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Ten Ways to Improve Your Employee Retention Efforts
By Richard Hadden and Bill Catlette

In last month's Fresh Milk article devoted to employee recruiting, we noted that despite a softening economy and deepening financial crisis, the issue of finding and keeping good talent remains on lots of minds. And it should, because no business can remain competitive in good times, or bad, without the willing engagement of a focused, fired up, capably led workforce.

Here are some ideas about keeping the commitment and engagement of talented people once you've found them and reeled them into the boat.

1. Conduct employee surveys, and make the results part of your business metrics. We're constantly perplexed by the number of organizations whose leaders talk about the value of feedback, but fail to apply that value to their workforce. It doesn't have to be expensive or burdensome. But if you want to learn where your leadership and organizational practices are hitting the bull's eye, and where they're out in left field, there's no better way than a regular process of collecting employee feedback. To read in more detail about how to effectively use employee surveys, read this.

2. Make sure everyone understands, and can articulate, why (and how) their job matters. This may mean creating opportunities to demonstrate, graphically, or through experience, why that Clerk Level III job in A/R is so important. Similarly, make sure that all hands on deck (no exceptions) have direct contact with real, paying customers from time to time.

3. Provide some work that lets people see the needle move. Some jobs are naturally rich in instant gratification. Others, not so much. Ensure that everyone occasionally gets the chance to do work that makes a real, palpable, visible, difference.

4. Offer tuition reimbursement and encourage people to use it. The opportunity to learn and grow has proven to be one of the greatest "sticky variables" in influencing talented and committed people to put down roots. It also returns an obvious benefit to the organization, in the form of a more educated workforce.

5. Institute flexible and non-traditional work arrangements when possible. These should include:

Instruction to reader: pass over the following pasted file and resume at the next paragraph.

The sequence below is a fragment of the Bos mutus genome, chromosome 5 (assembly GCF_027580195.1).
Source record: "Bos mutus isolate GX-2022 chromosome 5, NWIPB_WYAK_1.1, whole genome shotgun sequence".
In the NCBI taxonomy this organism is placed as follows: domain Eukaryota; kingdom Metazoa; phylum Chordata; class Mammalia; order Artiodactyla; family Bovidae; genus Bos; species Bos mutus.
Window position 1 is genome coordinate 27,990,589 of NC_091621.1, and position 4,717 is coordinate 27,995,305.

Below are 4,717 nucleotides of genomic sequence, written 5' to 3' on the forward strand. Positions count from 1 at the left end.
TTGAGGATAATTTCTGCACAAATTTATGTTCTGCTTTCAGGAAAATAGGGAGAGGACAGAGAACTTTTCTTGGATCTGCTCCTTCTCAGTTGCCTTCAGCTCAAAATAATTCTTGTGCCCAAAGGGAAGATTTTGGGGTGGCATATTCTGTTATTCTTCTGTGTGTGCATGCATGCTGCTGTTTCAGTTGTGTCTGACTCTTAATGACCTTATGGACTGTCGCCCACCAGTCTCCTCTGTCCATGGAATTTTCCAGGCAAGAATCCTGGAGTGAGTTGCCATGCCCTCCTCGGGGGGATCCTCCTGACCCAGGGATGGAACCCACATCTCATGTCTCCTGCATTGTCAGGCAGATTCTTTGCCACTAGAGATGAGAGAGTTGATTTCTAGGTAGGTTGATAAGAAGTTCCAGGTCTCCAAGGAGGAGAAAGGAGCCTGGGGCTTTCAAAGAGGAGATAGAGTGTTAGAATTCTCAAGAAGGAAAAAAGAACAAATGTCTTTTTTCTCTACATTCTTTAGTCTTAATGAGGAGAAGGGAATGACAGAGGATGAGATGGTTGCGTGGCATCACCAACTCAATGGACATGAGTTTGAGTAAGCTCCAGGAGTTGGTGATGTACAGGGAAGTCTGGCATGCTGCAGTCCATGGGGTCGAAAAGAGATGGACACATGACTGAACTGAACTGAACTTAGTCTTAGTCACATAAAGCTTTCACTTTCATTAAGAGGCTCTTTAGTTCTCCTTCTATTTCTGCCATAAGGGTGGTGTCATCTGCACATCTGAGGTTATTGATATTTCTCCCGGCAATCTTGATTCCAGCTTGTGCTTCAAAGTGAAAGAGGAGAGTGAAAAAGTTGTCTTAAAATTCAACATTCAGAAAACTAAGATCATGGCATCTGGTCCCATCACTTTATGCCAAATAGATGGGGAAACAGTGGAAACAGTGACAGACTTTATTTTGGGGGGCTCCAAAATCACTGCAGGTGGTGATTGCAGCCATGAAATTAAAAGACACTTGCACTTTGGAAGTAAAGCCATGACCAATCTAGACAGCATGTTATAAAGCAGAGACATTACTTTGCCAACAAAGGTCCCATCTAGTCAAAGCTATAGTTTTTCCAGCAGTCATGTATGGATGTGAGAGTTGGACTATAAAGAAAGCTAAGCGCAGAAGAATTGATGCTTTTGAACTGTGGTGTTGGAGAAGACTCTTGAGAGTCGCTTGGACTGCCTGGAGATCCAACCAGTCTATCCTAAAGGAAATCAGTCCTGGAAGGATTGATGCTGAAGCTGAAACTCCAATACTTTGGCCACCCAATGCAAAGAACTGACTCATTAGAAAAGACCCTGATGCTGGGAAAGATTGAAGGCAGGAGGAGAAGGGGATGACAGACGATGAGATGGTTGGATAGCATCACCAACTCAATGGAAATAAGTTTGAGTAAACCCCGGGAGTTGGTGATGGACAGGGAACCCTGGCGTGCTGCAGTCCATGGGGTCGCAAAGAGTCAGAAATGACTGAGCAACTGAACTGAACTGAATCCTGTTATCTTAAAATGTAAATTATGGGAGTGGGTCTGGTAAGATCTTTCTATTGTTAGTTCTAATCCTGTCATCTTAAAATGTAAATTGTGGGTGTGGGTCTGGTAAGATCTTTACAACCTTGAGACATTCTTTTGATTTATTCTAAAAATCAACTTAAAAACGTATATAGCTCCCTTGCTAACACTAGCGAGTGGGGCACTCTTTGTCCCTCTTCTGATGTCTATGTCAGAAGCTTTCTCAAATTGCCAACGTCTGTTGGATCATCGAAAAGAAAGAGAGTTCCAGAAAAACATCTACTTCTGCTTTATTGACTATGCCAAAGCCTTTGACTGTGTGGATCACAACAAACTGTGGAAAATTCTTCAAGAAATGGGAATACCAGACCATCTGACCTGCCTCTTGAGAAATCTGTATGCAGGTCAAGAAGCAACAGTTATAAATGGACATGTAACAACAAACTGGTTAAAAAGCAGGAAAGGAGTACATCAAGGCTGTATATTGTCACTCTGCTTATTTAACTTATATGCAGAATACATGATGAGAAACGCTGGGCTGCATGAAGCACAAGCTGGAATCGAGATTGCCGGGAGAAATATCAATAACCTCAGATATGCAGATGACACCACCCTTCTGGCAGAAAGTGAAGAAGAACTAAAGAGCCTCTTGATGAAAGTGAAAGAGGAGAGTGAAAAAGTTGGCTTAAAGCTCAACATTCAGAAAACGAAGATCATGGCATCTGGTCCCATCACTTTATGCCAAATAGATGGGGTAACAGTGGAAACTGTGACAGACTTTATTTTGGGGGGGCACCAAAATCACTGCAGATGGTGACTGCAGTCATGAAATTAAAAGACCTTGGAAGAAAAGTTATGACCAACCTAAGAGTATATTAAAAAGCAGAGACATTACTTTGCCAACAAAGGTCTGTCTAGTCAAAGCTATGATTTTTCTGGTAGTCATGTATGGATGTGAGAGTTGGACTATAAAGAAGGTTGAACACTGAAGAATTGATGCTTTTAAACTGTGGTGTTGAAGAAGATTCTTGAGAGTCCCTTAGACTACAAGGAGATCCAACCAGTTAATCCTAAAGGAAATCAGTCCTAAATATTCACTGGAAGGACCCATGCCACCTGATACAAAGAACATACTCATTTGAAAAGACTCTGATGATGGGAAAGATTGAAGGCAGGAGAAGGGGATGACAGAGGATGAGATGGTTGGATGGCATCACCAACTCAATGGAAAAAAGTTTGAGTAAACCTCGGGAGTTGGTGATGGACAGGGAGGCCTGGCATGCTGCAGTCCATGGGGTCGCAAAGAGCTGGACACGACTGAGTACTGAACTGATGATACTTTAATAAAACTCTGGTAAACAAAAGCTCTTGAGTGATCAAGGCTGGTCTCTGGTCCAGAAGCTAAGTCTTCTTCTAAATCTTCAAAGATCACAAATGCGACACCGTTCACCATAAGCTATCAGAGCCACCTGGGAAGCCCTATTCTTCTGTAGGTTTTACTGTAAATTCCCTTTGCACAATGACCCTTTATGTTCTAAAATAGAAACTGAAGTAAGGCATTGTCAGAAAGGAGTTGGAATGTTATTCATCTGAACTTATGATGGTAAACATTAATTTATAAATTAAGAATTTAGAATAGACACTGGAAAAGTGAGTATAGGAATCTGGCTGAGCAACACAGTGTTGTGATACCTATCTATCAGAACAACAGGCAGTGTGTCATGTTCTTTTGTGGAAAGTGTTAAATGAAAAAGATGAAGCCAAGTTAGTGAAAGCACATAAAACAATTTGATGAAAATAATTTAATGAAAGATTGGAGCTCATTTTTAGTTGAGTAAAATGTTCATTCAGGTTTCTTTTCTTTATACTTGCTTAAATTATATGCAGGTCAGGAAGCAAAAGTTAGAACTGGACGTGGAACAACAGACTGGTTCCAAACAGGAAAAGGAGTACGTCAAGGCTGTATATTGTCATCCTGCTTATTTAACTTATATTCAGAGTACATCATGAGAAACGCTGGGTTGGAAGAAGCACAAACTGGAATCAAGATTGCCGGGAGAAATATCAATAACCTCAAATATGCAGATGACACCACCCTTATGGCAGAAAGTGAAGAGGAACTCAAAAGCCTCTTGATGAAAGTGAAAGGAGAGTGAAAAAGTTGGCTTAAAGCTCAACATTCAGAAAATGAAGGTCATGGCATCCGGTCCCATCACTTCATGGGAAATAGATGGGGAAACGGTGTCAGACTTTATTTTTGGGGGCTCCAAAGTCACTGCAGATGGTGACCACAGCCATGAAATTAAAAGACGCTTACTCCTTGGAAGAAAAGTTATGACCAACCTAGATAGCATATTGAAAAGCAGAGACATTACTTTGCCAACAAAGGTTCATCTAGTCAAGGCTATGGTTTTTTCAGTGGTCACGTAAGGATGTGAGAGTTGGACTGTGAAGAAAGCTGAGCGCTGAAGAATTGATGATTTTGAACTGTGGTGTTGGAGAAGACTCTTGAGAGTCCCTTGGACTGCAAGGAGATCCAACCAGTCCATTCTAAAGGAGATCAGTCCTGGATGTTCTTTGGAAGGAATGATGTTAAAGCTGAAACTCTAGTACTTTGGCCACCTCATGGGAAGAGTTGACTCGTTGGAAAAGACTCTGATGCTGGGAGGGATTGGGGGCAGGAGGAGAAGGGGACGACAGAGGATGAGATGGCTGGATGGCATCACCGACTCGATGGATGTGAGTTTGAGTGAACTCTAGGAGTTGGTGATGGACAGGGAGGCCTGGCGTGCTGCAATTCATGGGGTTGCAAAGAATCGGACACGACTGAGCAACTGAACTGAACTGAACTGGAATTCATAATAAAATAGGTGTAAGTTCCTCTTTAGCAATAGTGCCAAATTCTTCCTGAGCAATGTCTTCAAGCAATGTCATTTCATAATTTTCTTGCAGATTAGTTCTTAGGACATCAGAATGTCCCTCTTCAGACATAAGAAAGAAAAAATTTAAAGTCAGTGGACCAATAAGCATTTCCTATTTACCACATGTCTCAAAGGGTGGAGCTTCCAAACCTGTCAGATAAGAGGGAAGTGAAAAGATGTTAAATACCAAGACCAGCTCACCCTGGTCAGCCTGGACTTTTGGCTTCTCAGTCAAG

a. Flexible hours that meet both the needs of the individual and the business.
b. Part-time positions, including for professional jobs. And don't scrimp on benefits eligibility or training for these folks!
c. Job sharing.
d. Paying people for the work they do, not the amount of time it takes them to it.

6. Make room for telecommuting, when appropriate. Telecommuting has some clear advantages, but it is certainly NOT for everybody (or even most.) It is smart, however, at the very least, to set things up so that some people can work from home in unusual circumstances - bad weather (can you spell hurricane?), or when they, or a family member is sick. Establish clear ground rules, fortify your communications modes, and hold people accountable regardless of where they are domiciled.

7. Encourage people to periodically join together in worthwhile "good works" or charitable causes. Build a Habitat for Humanity house or raise funds for a cause that your people deem important. Establish systems (e.g., paid time off banks or emergency funds) whereby employees can help one another out in times of personal crisis.

8. Effort is personal, and so is effective recognition. Find out from each person, individually, what their recognition preferences are, and if they are being met.

9. Get to know (really know) your people. Learn their names, and something about everyone in your company, or at least in your location. You ought to be able to do this for up to about 250 people, if not more.

10. Acknowledge the birthdays, anniversaries, special accomplishments, etc., of your employees, and their family members. We've sent birthday and thank-you cards to people for years, and nobody has EVER complained, or sent one of them back.

Looking for an 11th item on the list? How about if you provide it? Email us with your best idea for employee retention. We'll post the best responses on our blog (link to blog), and send a copy of our latest book, Contented Cows MOOVE Faster.


Want a more engaged workforce? Want the performance benefits of creating a great place to work? Bring Bill Catlette or Richard Hadden in to speak or conduct leadership training for your organization, or to keynote your association's next convention.

Contact Geoff Knue at 317-873-0011 or to find out how we can make your next meeting a colossal success!

Richard Hadden and Bill Catlette
Contented Cow Partners, LLC

phone: 904-720-0870
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